Skip to content
Home » Digital Thinking Blog » Online Teaching and Learning

Online Teaching and Learning

    Last Updated on May 22, 2023

    The most important aspect of any learning is the Learning Outcome

    I last wrote about Online Education just before the Corona Virus hit the News – back in November 2019. Oh, what halcyon days they were. I remember fondly taking the train into the city, grabbing a Starbucks to go, setting up my class as maskless students entered the room, and touched literally hundreds of different surfaces without once washing my hands.

    The days of physical classrooms and offices may soon become the stuff of fiction. Cambridge University is moving all its classes online until 2021, Facebook will allow employees to work from home until October 2020, and Twitter is allowing employees to work from home forever.

    Change and Corona

    Like any great change, the current digital transformation we are experiencing has been uneven. Some social and economic groups have been living a digital lifestyle since the 1990’s with home computers, remote work, and cellphones. Some, like our public education system in many respects, are just now jumping at the guy ropes dangling before them as the balloon lifts away.

    In many respects, access to digital change is often determined not by our willingness to change, but by the ability set by our resources. The technological Haves and the Have-not in any generation have always been divided along lines of their education, resources, abilities, jobs, and access to digital tools. The recent months of Home Schooling showed us we are also divided between those households whose children have access to a laptop and high-speed internet, and those who do not.

    The Stay at home months have also been defined by those who could work at home and school at home, and those who could not. Education and Childcare, considered a basic right for school aged children and their parents, is becoming more than ever a very visible commodity. The digital divide in which we find ourselves is showing signs of widening rather than narrowing.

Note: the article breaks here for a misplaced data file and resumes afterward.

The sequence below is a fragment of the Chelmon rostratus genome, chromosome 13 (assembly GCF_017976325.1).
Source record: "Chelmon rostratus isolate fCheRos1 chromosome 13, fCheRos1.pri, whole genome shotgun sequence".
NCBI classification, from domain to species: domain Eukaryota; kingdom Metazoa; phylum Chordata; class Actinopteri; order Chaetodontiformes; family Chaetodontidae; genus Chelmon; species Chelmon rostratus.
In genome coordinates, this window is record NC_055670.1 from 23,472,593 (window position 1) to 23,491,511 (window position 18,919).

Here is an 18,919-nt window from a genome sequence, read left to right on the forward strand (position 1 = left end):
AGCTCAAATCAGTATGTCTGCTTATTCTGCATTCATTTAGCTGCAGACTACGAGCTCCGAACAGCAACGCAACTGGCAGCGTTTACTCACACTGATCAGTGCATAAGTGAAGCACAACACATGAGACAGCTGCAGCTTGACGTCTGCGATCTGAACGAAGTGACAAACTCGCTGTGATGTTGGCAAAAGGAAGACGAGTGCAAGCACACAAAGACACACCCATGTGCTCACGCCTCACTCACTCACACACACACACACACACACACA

Cataclysmic events have often been the precursor to social and technological change. Steam Power and Western Expansion, Weapons of Mass Destruction and World War 1, Social Welfare and The Great Depression, Democracy and World War 2, Space Exploration and Computers and the Cold War, and now Digital Transformation could be given the final push thanks to the Corona Virus.

    The responses to the Covid-19 pandemic are simply the amplification of the dynamic that drives other social and ecological crises: the prioritisation of one type of value over others.

    Simon Mair The Guardian

    Online Teaching as a parent

    As a parent I raised my oldest child twenty years ago, on the cusp of digital learning – a modem, Disney learning programs on CD, games built in Flash and played in a Netscape browser on a desktop computer. My youngest child is now 11, and has never known anything but WIFI, handheld devices, and on demand television. I showed him my Brick telephone and he swore I was just trying to pass a walkie-talkie off as a phone.

    For some of my friends, Home Schooling was always a reality. For many of us, digital teaching aids at home were a way of supplementing what we considered below average public schooling. This is not to criticise our teachers most of whom are amazing. It is simply an answer to the way this generation of children learn and live. Digital Natives are simply born multi-taskers.

    Our latest generation do things faster and better than we did at their age – and they don’t even think about it. You only need to watch your children handle a tablet or try to play the latest computer game with them. It’s scary. And, it appears for them to be intuitive.